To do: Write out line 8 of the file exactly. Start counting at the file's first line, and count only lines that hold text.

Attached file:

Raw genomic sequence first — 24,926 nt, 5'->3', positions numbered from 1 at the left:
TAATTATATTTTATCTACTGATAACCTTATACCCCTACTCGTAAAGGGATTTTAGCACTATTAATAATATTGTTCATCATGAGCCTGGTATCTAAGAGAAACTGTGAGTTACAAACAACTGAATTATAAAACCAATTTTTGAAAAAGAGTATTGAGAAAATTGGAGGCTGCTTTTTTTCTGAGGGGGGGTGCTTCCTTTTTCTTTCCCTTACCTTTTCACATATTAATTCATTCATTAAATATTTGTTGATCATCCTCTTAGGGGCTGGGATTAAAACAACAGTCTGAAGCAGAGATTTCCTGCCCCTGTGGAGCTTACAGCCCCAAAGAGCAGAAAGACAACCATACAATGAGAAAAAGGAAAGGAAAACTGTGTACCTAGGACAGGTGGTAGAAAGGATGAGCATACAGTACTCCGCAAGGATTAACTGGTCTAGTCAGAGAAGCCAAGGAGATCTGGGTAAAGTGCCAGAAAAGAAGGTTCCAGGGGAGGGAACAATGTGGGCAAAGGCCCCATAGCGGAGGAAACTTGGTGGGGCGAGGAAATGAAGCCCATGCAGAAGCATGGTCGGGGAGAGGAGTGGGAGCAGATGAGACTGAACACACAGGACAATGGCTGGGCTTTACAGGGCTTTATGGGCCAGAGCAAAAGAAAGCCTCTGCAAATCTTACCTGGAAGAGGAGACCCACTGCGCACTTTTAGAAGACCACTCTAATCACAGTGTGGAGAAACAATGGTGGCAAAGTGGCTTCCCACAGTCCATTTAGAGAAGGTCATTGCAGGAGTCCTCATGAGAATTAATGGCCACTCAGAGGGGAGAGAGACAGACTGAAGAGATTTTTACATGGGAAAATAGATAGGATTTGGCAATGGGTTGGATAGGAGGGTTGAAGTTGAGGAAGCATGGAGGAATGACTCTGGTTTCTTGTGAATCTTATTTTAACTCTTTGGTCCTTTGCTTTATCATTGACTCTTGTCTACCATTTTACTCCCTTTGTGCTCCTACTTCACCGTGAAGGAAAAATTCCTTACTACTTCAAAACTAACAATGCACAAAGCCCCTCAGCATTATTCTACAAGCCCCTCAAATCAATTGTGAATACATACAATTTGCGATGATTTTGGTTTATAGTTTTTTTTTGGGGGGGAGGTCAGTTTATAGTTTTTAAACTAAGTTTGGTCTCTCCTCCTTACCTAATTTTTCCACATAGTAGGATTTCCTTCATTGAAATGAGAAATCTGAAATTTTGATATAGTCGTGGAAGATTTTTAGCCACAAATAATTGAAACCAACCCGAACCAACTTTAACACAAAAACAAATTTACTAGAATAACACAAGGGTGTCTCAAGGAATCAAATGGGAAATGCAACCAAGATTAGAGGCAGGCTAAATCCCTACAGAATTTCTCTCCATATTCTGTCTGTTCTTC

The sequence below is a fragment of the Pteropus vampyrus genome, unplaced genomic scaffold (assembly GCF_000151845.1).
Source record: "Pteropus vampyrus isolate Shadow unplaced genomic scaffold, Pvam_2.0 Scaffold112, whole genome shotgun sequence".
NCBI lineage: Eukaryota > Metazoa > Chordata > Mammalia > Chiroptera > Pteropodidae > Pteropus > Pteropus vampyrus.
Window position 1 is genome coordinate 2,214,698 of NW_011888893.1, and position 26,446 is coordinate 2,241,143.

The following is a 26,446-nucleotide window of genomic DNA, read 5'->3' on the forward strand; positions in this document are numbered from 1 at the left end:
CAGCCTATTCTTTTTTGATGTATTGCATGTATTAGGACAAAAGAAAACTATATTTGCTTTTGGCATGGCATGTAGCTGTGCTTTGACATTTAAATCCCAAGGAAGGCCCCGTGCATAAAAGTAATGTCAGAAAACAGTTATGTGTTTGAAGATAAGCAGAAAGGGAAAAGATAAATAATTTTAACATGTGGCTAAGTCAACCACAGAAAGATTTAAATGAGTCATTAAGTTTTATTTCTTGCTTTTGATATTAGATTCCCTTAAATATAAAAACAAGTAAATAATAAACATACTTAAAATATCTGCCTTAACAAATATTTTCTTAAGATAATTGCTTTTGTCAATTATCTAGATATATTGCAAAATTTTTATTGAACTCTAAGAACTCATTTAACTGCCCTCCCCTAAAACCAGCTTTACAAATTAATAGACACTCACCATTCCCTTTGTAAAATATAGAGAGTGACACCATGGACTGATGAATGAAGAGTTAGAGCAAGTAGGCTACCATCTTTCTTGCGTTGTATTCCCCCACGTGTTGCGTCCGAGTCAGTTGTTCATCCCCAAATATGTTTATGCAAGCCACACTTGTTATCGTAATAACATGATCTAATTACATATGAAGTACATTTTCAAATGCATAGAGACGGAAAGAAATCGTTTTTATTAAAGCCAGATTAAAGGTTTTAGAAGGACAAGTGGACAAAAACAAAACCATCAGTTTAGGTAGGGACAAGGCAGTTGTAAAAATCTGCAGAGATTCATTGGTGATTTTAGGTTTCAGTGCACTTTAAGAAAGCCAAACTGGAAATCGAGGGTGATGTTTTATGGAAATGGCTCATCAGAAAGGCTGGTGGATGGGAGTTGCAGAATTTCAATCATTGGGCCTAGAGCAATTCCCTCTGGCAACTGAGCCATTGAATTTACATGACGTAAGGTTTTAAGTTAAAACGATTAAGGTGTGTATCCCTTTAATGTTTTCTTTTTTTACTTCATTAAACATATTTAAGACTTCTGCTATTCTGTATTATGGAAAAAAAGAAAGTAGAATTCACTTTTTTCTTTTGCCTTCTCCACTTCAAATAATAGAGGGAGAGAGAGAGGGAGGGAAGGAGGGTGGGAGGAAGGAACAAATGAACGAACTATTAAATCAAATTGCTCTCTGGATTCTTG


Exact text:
CAGCCTATTCTTTTTTGATGTATTGCATGTATTAGGACAAAAGAAAACTATATTTGCTTTTGGCATGGCATGTAGCTGTGCTTTGACATTTAAATCCCAAGGAAGGCCCCGTGCATAAAAGTAATGTCAGAAAACAGTTATGTGTTTGAAGATAAGCAGAAAGGGAAAAGATAAATAATTTTAACATGTGGCTAAGTCAACCACAGAAAGATTTAAATGAGTCATTAAGTTTTATTTCTTGCTTTTGATATTAGATTCCCTTAAATATAAAAACAAGTAAATAATAAACATACTTAAAATATCTGCCTTAACAAATATTTTCTTAAGATAATTGCTTTTGTCAATTATCTAGATATATTGCAAAATTTTTATTGAACTCTAAGAACTCATTTAACTGCCCTCCCCTAAAACCAGCTTTACAAATTAATAGACACTCACCATTCCCTTTGTAAAATATAGAGAGTGACACCATGGACTGATGAATGAAGAGTTAGAGCAAGTAGGCTACCATCTTTCTTGCGTTGTATTCCCCCACGTGTTGCGTCCGAGTCAGTTGTTCATCCCCAAATATGTTTATGCAAGCCACACTTGTTATCGTAATAACATGATCTAATTACATATGAAGTACATTTTCAAATGCATAGAGACGGAAAGAAATCGTTTTTATTAAAGCCAGATTAAAGGTTTTAGAAGGACAAGTGGACAAAAACAAAACCATCAGTTTAGGTAGGGACAAGGCAGTTGTAAAAATCTGCAGAGATTCATTGGTGATTTTAGGTTTCAGTGCACTTTAAGAAAGCCAAACTGGAAATCGAGGGTGATGTTTTATGGAAATGGCTCATCAGAAAGGCTGGTGGATGGGAGTTGCAGAATTTCAATCATTGGGCCTAGAGCAATTCCCTCTGGCAACTGAGCCATTGAATTTACATGACGTAAGGTTTTAAGTTAAAACGATTAAGGTGTGTATCCCTTTAATGTTTTCTTTTTTTACTTCATTAAACATATTTAAGACTTCTGCTATTCTGTATTATGGAAAAAAAGAAAGTAGAATTCACTTTTTTCTTTTGCCTTCTCCACTTCAAATAATAGAGGGAGAGAGAGAGGGAGGGAAGGAGGGTGGGAGGAAGGAACAAATGAACGAACTATTAAATCAAATTGCTCTCTGGATTCTTG